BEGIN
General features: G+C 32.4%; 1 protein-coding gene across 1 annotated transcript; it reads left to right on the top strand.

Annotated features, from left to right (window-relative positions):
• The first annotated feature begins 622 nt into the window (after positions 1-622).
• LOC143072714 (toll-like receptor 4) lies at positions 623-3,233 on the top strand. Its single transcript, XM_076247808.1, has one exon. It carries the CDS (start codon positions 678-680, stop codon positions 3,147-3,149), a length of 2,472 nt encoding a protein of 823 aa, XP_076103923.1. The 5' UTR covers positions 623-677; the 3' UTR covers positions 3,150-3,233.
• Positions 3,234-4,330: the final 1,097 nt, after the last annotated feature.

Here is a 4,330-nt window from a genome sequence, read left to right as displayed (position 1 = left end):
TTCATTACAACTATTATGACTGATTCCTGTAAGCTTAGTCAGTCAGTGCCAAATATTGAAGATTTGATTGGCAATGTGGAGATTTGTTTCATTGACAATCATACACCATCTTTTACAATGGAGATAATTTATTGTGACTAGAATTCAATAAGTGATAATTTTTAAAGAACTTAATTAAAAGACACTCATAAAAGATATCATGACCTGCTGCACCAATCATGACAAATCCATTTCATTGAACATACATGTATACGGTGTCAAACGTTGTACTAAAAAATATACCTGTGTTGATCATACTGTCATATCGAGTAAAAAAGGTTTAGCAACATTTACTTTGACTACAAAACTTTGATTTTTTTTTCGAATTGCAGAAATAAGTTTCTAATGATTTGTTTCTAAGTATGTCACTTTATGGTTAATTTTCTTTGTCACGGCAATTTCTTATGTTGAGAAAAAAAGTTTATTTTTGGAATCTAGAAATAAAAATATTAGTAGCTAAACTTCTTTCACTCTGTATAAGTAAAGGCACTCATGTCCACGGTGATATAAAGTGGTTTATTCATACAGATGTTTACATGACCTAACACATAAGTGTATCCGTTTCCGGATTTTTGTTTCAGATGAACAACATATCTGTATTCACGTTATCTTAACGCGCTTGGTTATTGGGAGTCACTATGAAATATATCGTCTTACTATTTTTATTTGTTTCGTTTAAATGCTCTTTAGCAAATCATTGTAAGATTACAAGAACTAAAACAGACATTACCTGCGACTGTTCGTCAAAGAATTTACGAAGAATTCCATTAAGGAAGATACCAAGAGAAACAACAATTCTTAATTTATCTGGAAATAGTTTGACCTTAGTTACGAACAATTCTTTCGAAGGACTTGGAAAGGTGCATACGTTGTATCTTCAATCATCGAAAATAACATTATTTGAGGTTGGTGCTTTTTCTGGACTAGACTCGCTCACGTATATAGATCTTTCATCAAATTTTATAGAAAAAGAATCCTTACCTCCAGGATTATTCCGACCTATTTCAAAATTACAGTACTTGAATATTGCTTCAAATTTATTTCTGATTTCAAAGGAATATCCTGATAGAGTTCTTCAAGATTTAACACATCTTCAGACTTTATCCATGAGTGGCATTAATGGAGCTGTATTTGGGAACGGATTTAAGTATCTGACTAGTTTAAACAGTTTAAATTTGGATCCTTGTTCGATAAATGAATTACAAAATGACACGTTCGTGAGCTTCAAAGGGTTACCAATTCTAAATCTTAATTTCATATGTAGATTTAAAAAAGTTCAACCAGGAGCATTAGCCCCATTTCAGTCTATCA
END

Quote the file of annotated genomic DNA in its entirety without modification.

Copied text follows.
General features: G+C 32.4%; 1 protein-coding gene across 1 annotated transcript; it reads left to right on the top strand.

Annotated features, from left to right (window-relative positions):
• The first annotated feature begins 622 nt into the window (after positions 1-622).
• LOC143072714 (toll-like receptor 4) lies at positions 623-3,233 on the top strand. Its single transcript, XM_076247808.1, has one exon. It carries the CDS (start codon positions 678-680, stop codon positions 3,147-3,149), a length of 2,472 nt encoding a protein of 823 aa, XP_076103923.1. The 5' UTR covers positions 623-677; the 3' UTR covers positions 3,150-3,233.
• Positions 3,234-4,330: the final 1,097 nt, after the last annotated feature.

Here is a 4,330-nt window from a genome sequence, read left to right as displayed (position 1 = left end):
TTCATTACAACTATTATGACTGATTCCTGTAAGCTTAGTCAGTCAGTGCCAAATATTGAAGATTTGATTGGCAATGTGGAGATTTGTTTCATTGACAATCATACACCATCTTTTACAATGGAGATAATTTATTGTGACTAGAATTCAATAAGTGATAATTTTTAAAGAACTTAATTAAAAGACACTCATAAAAGATATCATGACCTGCTGCACCAATCATGACAAATCCATTTCATTGAACATACATGTATACGGTGTCAAACGTTGTACTAAAAAATATACCTGTGTTGATCATACTGTCATATCGAGTAAAAAAGGTTTAGCAACATTTACTTTGACTACAAAACTTTGATTTTTTTTTCGAATTGCAGAAATAAGTTTCTAATGATTTGTTTCTAAGTATGTCACTTTATGGTTAATTTTCTTTGTCACGGCAATTTCTTATGTTGAGAAAAAAAGTTTATTTTTGGAATCTAGAAATAAAAATATTAGTAGCTAAACTTCTTTCACTCTGTATAAGTAAAGGCACTCATGTCCACGGTGATATAAAGTGGTTTATTCATACAGATGTTTACATGACCTAACACATAAGTGTATCCGTTTCCGGATTTTTGTTTCAGATGAACAACATATCTGTATTCACGTTATCTTAACGCGCTTGGTTATTGGGAGTCACTATGAAATATATCGTCTTACTATTTTTATTTGTTTCGTTTAAATGCTCTTTAGCAAATCATTGTAAGATTACAAGAACTAAAACAGACATTACCTGCGACTGTTCGTCAAAGAATTTACGAAGAATTCCATTAAGGAAGATACCAAGAGAAACAACAATTCTTAATTTATCTGGAAATAGTTTGACCTTAGTTACGAACAATTCTTTCGAAGGACTTGGAAAGGTGCATACGTTGTATCTTCAATCATCGAAAATAACATTATTTGAGGTTGGTGCTTTTTCTGGACTAGACTCGCTCACGTATATAGATCTTTCATCAAATTTTATAGAAAAAGAATCCTTACCTCCAGGATTATTCCGACCTATTTCAAAATTACAGTACTTGAATATTGCTTCAAATTTATTTCTGATTTCAAAGGAATATCCTGATAGAGTTCTTCAAGATTTAACACATCTTCAGACTTTATCCATGAGTGGCATTAATGGAGCTGTATTTGGGAACGGATTTAAGTATCTGACTAGTTTAAACAGTTTAAATTTGGATCCTTGTTCGATAAATGAATTACAAAATGACACGTTCGTGAGCTTCAAAGGGTTACCAATTCTAAATCTTAATTTCATATGTAGATTTAAAAAAGTTCAACCAGGAGCATTAGCCCCATTTCAGTCTATCA